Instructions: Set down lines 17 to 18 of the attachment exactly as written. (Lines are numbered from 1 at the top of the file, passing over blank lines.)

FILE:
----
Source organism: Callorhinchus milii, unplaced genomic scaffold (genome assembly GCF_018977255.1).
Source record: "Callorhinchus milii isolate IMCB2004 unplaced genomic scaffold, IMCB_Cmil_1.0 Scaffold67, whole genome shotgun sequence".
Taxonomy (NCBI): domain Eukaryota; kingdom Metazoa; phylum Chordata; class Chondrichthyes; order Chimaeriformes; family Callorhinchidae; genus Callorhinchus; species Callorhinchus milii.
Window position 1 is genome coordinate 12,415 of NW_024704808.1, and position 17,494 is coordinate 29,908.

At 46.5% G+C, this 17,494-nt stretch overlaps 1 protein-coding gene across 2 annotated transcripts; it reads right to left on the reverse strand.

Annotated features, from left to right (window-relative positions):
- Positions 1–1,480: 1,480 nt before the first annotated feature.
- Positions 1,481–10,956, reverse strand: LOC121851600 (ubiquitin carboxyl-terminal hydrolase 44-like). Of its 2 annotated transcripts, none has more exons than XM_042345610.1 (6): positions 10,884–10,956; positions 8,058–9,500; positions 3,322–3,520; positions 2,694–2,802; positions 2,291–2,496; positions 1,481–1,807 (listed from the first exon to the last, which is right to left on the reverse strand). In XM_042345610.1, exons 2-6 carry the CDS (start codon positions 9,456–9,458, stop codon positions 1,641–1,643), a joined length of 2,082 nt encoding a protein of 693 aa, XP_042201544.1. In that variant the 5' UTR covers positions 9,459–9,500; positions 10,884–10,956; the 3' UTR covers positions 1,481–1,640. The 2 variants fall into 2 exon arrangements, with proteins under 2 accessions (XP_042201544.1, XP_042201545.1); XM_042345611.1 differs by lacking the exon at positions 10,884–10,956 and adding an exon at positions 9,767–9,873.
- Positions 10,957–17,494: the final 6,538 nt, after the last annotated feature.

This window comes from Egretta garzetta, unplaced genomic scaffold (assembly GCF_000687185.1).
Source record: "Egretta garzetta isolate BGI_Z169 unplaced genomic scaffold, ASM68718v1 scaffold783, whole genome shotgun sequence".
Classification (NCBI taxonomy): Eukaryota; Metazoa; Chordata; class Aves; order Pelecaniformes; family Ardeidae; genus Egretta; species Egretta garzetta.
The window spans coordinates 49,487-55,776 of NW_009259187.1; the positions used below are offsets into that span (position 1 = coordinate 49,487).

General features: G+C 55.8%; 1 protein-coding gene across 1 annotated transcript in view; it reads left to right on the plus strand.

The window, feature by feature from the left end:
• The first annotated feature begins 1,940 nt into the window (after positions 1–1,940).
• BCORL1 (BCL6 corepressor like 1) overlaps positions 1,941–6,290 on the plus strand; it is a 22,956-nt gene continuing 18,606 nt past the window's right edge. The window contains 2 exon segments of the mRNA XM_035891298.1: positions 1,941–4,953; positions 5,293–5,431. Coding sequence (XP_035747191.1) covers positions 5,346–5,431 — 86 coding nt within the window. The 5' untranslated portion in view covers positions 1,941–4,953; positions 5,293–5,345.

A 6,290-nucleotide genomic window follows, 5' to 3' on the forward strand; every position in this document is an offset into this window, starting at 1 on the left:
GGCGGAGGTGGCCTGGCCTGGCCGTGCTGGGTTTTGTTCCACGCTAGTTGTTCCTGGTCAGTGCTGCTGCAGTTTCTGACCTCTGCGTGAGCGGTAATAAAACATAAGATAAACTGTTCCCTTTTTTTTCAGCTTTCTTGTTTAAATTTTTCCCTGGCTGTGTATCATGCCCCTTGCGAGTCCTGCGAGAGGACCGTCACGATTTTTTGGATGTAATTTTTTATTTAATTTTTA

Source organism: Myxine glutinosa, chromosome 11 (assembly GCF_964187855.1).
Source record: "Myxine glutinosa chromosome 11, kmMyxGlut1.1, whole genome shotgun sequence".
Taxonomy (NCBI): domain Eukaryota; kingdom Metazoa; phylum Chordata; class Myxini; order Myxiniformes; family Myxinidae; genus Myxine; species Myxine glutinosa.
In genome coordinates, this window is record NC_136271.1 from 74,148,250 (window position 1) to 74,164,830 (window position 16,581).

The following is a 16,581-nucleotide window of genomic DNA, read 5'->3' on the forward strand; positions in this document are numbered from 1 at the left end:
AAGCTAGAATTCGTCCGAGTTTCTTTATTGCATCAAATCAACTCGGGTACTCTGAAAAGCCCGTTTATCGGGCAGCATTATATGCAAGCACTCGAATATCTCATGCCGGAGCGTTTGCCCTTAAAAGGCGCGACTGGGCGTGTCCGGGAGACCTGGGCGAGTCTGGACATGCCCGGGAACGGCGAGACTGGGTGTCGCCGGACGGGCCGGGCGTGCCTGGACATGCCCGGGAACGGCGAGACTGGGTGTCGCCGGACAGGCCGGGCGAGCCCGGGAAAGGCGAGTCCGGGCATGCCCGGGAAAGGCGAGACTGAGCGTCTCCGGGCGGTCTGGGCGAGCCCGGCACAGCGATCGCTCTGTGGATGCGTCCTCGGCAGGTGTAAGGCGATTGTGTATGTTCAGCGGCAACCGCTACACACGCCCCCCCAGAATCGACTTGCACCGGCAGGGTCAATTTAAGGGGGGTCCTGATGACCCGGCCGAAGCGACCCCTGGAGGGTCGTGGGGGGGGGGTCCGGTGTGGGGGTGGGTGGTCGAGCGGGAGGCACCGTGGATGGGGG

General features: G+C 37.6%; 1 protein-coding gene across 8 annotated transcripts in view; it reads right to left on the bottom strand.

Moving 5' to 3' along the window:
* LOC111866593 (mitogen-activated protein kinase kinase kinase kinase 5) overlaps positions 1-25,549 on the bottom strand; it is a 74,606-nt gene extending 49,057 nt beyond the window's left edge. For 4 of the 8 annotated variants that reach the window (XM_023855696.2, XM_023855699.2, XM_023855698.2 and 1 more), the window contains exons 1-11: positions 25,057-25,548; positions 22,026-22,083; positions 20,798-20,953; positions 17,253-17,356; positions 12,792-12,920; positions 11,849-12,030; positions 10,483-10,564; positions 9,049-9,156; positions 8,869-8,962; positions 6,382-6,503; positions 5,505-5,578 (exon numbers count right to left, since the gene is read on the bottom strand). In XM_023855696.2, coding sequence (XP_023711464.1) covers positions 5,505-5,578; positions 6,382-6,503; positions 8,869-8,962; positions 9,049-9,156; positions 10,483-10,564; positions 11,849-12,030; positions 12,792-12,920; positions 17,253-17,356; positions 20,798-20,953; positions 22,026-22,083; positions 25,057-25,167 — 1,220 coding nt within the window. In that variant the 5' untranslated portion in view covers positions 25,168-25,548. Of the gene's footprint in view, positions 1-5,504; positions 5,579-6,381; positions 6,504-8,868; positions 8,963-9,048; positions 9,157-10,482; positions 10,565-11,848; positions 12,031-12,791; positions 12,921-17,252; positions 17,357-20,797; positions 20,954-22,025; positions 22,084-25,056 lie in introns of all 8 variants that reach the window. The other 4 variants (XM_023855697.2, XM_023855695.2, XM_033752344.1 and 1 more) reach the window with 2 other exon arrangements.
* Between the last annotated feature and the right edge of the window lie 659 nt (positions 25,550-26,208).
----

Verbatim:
• BCORL1 (BCL6 corepressor like 1) overlaps positions 1,941–6,290 on the plus strand; it is a 22,956-nt gene continuing 18,606 nt past the window's right edge. The window contains 2 exon segments of the mRNA XM_035891298.1: positions 1,941–4,953; positions 5,293–5,431. Coding sequence (XP_035747191.1) covers positions 5,346–5,431 — 86 coding nt within the window. The 5' untranslated portion in view covers positions 1,941–4,953; positions 5,293–5,345.

A 6,290-nucleotide genomic window follows, 5' to 3' on the forward strand; every position in this document is an offset into this window, starting at 1 on the left: